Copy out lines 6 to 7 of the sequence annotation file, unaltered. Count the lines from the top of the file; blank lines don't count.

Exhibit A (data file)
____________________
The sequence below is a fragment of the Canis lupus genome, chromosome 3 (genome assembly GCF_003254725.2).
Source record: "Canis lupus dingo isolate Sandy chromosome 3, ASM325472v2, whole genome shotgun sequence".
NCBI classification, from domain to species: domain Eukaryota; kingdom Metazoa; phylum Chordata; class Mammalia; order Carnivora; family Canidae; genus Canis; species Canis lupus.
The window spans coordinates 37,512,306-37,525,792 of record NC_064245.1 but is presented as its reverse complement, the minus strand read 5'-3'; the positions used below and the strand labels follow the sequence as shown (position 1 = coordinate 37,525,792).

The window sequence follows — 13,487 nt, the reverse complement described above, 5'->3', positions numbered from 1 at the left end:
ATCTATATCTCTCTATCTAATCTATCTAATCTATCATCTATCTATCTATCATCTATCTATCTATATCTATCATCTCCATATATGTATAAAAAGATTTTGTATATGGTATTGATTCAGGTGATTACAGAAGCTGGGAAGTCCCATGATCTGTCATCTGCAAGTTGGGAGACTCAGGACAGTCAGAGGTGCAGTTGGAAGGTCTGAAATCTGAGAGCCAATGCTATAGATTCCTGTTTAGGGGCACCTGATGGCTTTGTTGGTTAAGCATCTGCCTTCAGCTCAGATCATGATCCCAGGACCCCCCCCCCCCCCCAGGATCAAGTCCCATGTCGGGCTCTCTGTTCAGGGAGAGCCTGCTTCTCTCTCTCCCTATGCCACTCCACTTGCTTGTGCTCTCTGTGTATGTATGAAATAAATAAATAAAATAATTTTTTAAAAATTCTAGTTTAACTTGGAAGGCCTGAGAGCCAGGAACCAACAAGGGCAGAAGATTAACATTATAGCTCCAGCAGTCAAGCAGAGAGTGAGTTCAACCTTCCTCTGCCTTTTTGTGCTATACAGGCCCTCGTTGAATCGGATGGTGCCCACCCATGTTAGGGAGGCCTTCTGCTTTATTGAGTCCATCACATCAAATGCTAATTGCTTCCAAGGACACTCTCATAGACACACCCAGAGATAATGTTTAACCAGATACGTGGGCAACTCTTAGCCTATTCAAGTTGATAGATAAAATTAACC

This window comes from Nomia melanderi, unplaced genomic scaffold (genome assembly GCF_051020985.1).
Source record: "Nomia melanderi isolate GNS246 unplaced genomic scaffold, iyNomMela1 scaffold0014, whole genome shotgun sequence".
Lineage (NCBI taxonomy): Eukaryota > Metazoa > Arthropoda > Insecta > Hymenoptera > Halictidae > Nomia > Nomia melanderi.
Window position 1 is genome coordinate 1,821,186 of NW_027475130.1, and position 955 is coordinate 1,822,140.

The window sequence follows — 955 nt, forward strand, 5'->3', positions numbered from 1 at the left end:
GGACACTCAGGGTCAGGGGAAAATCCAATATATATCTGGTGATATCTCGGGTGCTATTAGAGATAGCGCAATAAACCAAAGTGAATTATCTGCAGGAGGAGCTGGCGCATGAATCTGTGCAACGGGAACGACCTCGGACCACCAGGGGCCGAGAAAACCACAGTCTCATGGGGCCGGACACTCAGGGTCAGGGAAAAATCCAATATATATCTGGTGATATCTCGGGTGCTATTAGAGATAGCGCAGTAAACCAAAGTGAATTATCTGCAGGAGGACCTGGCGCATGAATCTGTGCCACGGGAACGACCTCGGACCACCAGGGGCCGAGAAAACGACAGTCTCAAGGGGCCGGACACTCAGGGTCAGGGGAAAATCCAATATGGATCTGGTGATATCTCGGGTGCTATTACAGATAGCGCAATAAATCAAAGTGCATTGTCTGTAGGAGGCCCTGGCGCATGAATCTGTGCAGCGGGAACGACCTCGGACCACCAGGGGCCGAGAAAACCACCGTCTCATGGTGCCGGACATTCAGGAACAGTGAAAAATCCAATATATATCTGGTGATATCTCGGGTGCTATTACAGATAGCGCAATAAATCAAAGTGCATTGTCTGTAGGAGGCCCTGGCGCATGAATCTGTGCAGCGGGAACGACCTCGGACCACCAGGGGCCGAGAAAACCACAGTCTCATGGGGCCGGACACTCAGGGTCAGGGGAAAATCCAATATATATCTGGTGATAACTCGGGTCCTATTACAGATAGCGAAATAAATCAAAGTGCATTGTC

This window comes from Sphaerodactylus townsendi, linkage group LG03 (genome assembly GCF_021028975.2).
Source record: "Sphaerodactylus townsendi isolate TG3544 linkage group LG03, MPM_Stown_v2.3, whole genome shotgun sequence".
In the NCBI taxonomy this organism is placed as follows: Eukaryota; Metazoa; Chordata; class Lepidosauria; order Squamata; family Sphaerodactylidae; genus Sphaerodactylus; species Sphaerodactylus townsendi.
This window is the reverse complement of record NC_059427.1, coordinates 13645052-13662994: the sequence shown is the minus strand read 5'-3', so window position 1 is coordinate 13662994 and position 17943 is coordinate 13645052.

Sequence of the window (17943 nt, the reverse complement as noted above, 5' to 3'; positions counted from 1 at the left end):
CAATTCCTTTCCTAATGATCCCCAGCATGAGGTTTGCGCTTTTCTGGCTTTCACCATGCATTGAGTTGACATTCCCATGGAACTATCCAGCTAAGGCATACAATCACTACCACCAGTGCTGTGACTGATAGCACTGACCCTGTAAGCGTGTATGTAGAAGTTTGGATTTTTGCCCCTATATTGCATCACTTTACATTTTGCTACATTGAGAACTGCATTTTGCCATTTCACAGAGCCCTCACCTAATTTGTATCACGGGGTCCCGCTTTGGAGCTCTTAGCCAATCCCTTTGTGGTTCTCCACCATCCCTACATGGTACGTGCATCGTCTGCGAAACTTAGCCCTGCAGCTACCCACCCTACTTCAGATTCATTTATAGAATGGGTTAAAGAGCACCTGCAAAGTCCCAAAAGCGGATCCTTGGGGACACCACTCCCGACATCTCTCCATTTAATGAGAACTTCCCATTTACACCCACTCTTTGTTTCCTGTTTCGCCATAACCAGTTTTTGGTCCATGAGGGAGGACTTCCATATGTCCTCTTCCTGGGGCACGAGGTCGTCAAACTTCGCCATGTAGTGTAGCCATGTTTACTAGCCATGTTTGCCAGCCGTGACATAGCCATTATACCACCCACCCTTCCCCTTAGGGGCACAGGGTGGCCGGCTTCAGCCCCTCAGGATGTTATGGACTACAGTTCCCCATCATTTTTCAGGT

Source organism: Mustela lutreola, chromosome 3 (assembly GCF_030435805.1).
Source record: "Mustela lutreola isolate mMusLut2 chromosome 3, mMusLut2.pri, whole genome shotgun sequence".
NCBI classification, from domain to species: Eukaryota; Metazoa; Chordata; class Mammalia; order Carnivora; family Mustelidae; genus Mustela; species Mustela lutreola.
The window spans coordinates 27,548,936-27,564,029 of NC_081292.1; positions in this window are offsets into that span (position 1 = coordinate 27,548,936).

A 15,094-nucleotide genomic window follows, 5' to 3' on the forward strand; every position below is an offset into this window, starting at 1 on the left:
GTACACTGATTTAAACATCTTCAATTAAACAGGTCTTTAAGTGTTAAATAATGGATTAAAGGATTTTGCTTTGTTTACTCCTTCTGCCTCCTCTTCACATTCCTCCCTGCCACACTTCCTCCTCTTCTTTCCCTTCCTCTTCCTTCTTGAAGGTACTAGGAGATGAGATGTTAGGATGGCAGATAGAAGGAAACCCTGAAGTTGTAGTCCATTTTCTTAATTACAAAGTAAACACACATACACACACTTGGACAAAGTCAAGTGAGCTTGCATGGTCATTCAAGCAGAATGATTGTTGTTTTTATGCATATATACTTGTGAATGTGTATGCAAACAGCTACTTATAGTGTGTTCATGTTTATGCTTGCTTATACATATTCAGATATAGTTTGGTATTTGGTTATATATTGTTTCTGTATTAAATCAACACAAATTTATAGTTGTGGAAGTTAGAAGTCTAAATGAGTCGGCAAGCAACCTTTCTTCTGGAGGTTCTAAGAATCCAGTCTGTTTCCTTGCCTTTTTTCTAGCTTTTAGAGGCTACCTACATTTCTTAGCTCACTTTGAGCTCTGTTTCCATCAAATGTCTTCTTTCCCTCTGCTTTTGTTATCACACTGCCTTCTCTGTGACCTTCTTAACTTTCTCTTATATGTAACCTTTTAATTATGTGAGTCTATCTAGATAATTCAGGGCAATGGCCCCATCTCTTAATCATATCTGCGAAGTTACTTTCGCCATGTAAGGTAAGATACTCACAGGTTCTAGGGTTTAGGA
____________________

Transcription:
ATCTATATCTCTCTATCTAATCTATCTAATCTATCATCTATCTATCTATCATCTATCTATCTATATCTATCATCTCCATATATGTATAAAAAGATTTTGTATATGGTATTGATTCAGGTGATTACAGAAGCTGGGAAGTCCCATGATCTGTCATCTGCAAGTTGGGAGACTCAGGACAGTCAGAGGTGCAGTTGGAAGGTCTGAAATCTGAGAGCCAATGCTATAGATTCCTGTTTAGGGGCACCTGATGGCTTTGTTGGTTAAGCATCTGCCTTCAGCTCAGATCATGATCCCAGGACCCCCCCCCCCCCCCAGGATCAAGTCCCATGTCGGGCTCTCTGTTCAGGGAGAGCCTGCTTCTCTCTCTCCCTATGCCACTCCACTTGCTTGTGCTCTCTGTGTATGTATGAAATAAATAAATAAAATAATTTTTTAAAAATTCTAGTTTAACTTGGAAGGCCTGAGAGCCAGGAACCAACAAGGGCAGAAGATTAACATTATAGCTCCAGCAGTCAAGCAGAGAGTGAGTTCAACCTTCCTCTGCCTTTTTGTGCTATACAGGCCCTCGTTGAATCGGATGGTGCCCACCCATGTTAGGGAGGCCTTCTGCTTTATTGAGTCCATCACATCAAATGCTAATTGCTTCCAAGGACACTCTCATAGACACACCCAGAGATAATGTTTAACCAGATACGTGGGCAACTCTTAGCCTATTCAAGTTGATAGATAAAATTAACC

This window comes from Nomia melanderi, unplaced genomic scaffold (genome assembly GCF_051020985.1).